These two groups of people are not antagonistic. Personally, I do both. I have done rescue since 2009, while breeding is a new venture for me. Rescue is about trying to save a stray, foster, or to find a new home for a dog or cat that someone cannot keep anymore. Breeding is about trying to preserve and better the breeds that Man has developed for our companionship. Responsible breeding does not lead to more cats or dogs on the streets. Might it take away a home for one of the cats in need of a new owner? Perhaps, but the demand for purebred cats and dogs will never wane. First and foremost, these are companion animals bred by Man. Each breed has their own personality and quirks, and the day breeders stop breeding, is a sad day for all cat and dog lovers. It should not be a sin to love a specific breed.

On a sidenote, does that mean that those who choose to birth their own child are contributing to the global overpopulation programme? After all, a child is still in foster care because this couple wanted their own. No one judges you for that, huh?

To rescue is to have a good heart, because, let’s face it, it’s not exactly an easy job. There are hardships, heartbreaks and lots of effort and money involved, but also lots of joy and rewards in saving lives. A good breeder does both. It’s a love of the species and love of the breed that leads us to breeding, and rescue is part of the duties that a good breeder should do. If you don’t do a part to save animals in your community, in my opinion, you don’t have the right to bring more animals into this world. Both breeding and rescuing are not for the faint of heart.

I would never dream of breeding cats without DNA testing for FIV/FeLV. Breeders work hard to play by the rules. Dogs are tested for Degenerative Myelopathy and have PennHip certification. Only the best animals get bred from. Never buy a cat or dog from a breeder that does not show.

Breed clubs and breeders try to minimise genetic disorders and to refine their stock. With purebred dogs and cats, there is a known gene pool that they can evaluate and work toward eliminating disorders in because they know the DNA markers that indicate disease and have an organised enough breeding program to do something about avoiding these disorders in their next generation of puppies and kittens.

A well-bred, pedigreed animal will display optimal characteristics distinct to their breed. If you want a cat that’s lazy and plays with water around your house, don’t get a Bengal cat. An unpedigreed animal will be more unpredictable. If you prefer to have whatever comes your way, then getting a rescue is like playing the lottery, and you might just get a pleasant surprise.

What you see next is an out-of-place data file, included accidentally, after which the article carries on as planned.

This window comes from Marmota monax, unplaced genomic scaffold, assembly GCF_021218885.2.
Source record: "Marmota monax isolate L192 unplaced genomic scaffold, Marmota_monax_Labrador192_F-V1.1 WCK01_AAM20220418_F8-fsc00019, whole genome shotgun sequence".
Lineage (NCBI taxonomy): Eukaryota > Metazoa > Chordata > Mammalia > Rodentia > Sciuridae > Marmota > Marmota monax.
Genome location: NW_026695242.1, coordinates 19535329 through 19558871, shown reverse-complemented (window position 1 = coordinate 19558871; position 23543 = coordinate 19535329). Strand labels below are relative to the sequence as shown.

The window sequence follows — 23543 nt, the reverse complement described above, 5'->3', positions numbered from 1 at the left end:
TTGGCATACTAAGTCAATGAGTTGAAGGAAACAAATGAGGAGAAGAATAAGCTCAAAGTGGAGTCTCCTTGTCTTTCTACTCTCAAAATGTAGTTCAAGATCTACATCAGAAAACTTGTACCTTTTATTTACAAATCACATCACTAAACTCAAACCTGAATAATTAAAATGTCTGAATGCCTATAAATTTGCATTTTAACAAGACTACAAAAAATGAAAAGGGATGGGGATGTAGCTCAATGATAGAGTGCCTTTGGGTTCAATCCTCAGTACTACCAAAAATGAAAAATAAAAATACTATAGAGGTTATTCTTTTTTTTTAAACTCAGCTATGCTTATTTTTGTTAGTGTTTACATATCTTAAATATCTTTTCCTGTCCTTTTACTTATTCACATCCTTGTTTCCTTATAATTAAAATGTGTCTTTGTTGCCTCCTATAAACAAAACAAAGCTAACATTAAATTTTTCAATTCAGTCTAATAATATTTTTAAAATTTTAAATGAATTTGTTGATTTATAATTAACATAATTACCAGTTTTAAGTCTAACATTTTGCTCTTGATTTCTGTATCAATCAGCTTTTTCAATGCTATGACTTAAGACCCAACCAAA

I encourage my clients to purchase a dog of their choice. And if their choice is to find a dog for their family that will grow up to have a predictable size, appearance, and temperament, I then encourage them to purchase their new dog from a local reputable breeder who carefully screens for genetic disorders, selects and mates two dogs together who have a very good chance of producing healthy pups with good temperaments, who will be there for the family to answer questions about how to care for their new pet and to assist them if they do have a health concern. This is a much safer proposition for a family who plans to live with their purchase for the next fifteen or so years. I think we should have the opportunity to purchase the dog that we want, not what is thrust upon us by careless breeding practices. When I buy a car, I like to know how many miles it has, how big it will be, what color it is, and what the warranty is. I expect no less from a purchase of a dog. And believe me, I expect to love my new dog much more than I will ever love a car.

Dr. Marty Greer, DVM, JD, NAIA President

Of course, purebred animals are more expensive than rescue, for the prices reflect the amount of effort and money poured into researching to better the breed. Showing cats requires money, buying foundation cats requires money, and so do health tests and registration fees. Purebred cats represent the hard work and effort of a breeder, and the new owner will most probably be expected to pamper and provide the best care possible for them. Cat fancying is not a cheap hobby at all, but to have and to hold a beautiful kitty with the best temperament everyday for at least 15 years, as many fans will agree, is priceless.

Rescue animals, on the other hand, are given a second chance at a good life. It will be more difficult to retrain or socialise your new cat or dog to be familiar with your home and lifestyle, especially if they are feral or part of an abusive case. However, in many cases, a young kitten or puppy might be available, and they are no different from any other pet. Many reputable organisations offer these animals for a nominal fee or even for free. Similarly, you should pick a good rescue to adopt through, for support and advice. If you cannot afford a pedigree cat, rescue cats have just as much, or even more love to give.

It is unfair to paint all breeders – hobby breeders, backyard breeders, or commercial breeders – with a broad brush and assume that they are all cut from the same cloth. Good breeders spend endless amounts of time deciding who to breed, what to test for, what care is best for their animals, and which family is best suited for this new puppy they have put their heart and soul into. 

For a new pet owner, having breeder guidance is fantastic. Being a new pet owner means a steep learning curve, and a breeder is a wealth of information about cats and the breed in general. You never do own a cat, you are always owned by them.